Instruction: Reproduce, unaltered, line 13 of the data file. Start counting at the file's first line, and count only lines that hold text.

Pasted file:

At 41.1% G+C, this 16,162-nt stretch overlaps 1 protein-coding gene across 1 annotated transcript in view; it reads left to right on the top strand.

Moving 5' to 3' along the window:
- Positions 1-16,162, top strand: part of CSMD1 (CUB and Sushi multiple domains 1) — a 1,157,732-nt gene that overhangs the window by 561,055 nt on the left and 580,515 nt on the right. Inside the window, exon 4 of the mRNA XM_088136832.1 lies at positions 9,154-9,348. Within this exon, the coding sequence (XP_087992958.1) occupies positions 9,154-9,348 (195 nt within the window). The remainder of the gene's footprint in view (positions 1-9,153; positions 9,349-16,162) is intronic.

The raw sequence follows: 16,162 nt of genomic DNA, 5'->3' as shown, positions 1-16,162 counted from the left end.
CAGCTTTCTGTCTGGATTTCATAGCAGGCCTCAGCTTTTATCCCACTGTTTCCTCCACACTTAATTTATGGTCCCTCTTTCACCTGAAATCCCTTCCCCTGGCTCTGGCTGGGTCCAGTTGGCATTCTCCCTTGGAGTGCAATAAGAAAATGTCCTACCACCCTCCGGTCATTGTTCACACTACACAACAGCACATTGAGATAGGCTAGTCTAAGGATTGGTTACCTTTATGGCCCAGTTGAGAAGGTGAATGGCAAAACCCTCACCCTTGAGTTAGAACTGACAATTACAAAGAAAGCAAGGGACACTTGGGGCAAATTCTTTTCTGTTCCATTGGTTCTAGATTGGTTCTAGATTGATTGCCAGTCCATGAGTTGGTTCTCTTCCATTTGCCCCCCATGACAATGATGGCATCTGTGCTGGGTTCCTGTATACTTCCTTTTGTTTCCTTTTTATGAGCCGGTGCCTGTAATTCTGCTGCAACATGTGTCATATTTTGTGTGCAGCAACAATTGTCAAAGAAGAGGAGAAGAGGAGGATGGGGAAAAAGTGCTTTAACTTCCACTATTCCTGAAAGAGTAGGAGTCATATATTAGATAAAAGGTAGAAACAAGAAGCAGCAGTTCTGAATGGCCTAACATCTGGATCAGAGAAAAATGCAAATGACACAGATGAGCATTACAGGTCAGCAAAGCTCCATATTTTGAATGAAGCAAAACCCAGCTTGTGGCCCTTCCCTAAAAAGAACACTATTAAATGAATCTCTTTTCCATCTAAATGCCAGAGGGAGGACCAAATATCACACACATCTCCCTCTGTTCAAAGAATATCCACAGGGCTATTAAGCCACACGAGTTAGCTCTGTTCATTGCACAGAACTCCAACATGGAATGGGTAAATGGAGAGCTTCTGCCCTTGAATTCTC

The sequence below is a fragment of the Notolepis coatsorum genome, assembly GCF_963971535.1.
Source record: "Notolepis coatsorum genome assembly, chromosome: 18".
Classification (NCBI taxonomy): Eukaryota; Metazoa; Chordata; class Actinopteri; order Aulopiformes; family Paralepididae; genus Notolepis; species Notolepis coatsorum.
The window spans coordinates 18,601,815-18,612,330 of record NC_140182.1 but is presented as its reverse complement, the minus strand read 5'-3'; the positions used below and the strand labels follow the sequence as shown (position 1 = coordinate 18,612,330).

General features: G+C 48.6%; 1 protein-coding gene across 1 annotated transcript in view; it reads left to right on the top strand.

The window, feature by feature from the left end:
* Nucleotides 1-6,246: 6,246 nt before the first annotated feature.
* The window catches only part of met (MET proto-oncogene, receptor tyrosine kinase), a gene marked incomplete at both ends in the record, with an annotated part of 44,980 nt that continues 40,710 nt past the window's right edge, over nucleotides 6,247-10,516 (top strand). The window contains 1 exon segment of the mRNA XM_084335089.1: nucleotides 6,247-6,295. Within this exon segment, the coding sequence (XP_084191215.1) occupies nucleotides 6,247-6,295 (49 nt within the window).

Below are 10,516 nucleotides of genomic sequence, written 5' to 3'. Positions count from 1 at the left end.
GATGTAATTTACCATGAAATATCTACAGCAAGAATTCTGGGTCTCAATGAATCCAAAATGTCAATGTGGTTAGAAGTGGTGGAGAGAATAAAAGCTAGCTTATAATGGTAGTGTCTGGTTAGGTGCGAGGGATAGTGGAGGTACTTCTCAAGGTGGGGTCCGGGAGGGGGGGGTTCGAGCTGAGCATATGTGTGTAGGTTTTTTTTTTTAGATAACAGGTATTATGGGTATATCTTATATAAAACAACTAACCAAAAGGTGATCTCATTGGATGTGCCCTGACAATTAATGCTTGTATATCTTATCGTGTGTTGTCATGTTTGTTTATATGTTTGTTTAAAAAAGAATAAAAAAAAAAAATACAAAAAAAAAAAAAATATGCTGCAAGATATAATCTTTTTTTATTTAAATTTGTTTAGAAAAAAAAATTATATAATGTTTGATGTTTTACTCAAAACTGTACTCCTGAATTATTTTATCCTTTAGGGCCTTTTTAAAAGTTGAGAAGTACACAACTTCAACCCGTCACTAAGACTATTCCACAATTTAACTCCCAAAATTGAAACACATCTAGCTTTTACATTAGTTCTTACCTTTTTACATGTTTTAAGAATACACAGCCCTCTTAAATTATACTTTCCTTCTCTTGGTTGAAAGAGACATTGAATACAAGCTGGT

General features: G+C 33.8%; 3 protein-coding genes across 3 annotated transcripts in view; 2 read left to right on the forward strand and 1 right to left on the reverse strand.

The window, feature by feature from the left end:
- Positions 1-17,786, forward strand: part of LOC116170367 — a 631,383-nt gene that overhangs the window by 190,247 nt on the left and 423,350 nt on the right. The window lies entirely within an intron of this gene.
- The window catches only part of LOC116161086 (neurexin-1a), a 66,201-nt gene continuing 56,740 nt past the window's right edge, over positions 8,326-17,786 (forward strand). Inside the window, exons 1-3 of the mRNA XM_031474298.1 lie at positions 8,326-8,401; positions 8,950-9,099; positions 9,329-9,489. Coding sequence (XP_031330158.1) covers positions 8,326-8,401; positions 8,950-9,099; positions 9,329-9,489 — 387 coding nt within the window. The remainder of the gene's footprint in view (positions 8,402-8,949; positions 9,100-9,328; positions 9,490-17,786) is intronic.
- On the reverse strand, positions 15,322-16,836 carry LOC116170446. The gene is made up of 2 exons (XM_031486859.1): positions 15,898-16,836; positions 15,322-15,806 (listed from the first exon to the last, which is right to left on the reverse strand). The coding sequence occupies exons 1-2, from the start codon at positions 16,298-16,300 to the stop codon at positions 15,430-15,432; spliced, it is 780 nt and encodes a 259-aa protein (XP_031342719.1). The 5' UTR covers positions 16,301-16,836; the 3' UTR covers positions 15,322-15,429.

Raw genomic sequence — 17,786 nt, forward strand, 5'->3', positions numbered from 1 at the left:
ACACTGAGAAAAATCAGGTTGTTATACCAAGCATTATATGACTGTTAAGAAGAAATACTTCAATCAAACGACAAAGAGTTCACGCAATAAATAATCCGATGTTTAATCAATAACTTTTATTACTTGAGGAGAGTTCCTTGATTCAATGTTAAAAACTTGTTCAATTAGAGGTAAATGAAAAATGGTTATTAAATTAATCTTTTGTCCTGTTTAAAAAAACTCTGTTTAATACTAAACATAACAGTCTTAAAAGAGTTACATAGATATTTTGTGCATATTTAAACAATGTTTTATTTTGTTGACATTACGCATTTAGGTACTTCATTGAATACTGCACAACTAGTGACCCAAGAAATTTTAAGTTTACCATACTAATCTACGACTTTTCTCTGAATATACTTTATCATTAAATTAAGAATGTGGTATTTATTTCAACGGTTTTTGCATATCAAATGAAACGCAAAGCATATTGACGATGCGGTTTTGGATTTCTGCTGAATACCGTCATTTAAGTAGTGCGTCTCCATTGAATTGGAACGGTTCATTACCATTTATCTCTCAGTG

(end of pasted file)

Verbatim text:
* The window catches only part of met (MET proto-oncogene, receptor tyrosine kinase), a gene marked incomplete at both ends in the record, with an annotated part of 44,980 nt that continues 40,710 nt past the window's right edge, over nucleotides 6,247-10,516 (top strand). The window contains 1 exon segment of the mRNA XM_084335089.1: nucleotides 6,247-6,295. Within this exon segment, the coding sequence (XP_084191215.1) occupies nucleotides 6,247-6,295 (49 nt within the window).